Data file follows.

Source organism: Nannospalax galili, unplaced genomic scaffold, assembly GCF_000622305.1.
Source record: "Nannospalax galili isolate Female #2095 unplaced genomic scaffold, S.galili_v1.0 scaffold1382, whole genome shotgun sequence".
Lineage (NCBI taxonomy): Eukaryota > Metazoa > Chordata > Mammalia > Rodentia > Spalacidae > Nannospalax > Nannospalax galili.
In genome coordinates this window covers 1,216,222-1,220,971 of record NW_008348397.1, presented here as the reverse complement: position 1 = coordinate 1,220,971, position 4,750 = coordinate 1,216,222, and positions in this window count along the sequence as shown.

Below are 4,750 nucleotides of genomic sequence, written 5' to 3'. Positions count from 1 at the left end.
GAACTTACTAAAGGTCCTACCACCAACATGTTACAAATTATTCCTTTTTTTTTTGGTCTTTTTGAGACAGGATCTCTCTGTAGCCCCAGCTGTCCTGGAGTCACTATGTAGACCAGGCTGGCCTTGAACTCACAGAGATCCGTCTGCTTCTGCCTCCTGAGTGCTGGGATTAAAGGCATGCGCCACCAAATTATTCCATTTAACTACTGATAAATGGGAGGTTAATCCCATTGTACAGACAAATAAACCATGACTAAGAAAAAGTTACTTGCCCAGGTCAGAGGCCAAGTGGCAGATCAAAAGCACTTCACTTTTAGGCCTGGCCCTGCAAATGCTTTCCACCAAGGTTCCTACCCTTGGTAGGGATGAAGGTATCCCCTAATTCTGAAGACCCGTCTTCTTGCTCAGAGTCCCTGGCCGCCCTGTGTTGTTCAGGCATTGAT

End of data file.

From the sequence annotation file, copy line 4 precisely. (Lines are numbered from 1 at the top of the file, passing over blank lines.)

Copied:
In genome coordinates this window covers 1,216,222-1,220,971 of record NW_008348397.1, presented here as the reverse complement: position 1 = coordinate 1,220,971, position 4,750 = coordinate 1,216,222, and positions in this window count along the sequence as shown.